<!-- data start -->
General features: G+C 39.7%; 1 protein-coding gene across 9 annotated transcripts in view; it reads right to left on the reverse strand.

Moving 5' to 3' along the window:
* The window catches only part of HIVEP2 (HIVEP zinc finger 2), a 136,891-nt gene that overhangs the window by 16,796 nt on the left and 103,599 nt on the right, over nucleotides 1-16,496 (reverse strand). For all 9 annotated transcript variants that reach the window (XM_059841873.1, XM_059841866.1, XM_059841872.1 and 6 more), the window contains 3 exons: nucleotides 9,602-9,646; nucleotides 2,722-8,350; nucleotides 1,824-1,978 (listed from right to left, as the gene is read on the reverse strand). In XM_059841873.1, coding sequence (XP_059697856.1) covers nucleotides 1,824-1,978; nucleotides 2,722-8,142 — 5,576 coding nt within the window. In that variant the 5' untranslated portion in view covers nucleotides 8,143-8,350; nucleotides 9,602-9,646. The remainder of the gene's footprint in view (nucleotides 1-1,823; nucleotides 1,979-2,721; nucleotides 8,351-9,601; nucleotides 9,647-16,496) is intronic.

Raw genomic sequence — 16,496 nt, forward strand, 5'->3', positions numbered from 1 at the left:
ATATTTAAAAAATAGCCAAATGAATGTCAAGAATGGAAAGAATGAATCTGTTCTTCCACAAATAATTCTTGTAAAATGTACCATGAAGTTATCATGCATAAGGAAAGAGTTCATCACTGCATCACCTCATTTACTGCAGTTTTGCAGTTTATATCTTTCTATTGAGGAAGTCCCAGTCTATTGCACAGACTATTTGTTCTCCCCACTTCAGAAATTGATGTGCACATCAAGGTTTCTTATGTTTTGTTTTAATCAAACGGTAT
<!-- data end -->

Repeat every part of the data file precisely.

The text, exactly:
General features: G+C 39.7%; 1 protein-coding gene across 9 annotated transcripts in view; it reads right to left on the reverse strand.

Moving 5' to 3' along the window:
* The window catches only part of HIVEP2 (HIVEP zinc finger 2), a 136,891-nt gene that overhangs the window by 16,796 nt on the left and 103,599 nt on the right, over nucleotides 1-16,496 (reverse strand). For all 9 annotated transcript variants that reach the window (XM_059841873.1, XM_059841866.1, XM_059841872.1 and 6 more), the window contains 3 exons: nucleotides 9,602-9,646; nucleotides 2,722-8,350; nucleotides 1,824-1,978 (listed from right to left, as the gene is read on the reverse strand). In XM_059841873.1, coding sequence (XP_059697856.1) covers nucleotides 1,824-1,978; nucleotides 2,722-8,142 — 5,576 coding nt within the window. In that variant the 5' untranslated portion in view covers nucleotides 8,143-8,350; nucleotides 9,602-9,646. The remainder of the gene's footprint in view (nucleotides 1-1,823; nucleotides 1,979-2,721; nucleotides 8,351-9,601; nucleotides 9,647-16,496) is intronic.

Raw genomic sequence — 16,496 nt, forward strand, 5'->3', positions numbered from 1 at the left:
ATATTTAAAAAATAGCCAAATGAATGTCAAGAATGGAAAGAATGAATCTGTTCTTCCACAAATAATTCTTGTAAAATGTACCATGAAGTTATCATGCATAAGGAAAGAGTTCATCACTGCATCACCTCATTTACTGCAGTTTTGCAGTTTATATCTTTCTATTGAGGAAGTCCCAGTCTATTGCACAGACTATTTGTTCTCCCCACTTCAGAAATTGATGTGCACATCAAGGTTTCTTATGTTTTGTTTTAATCAAACGGTAT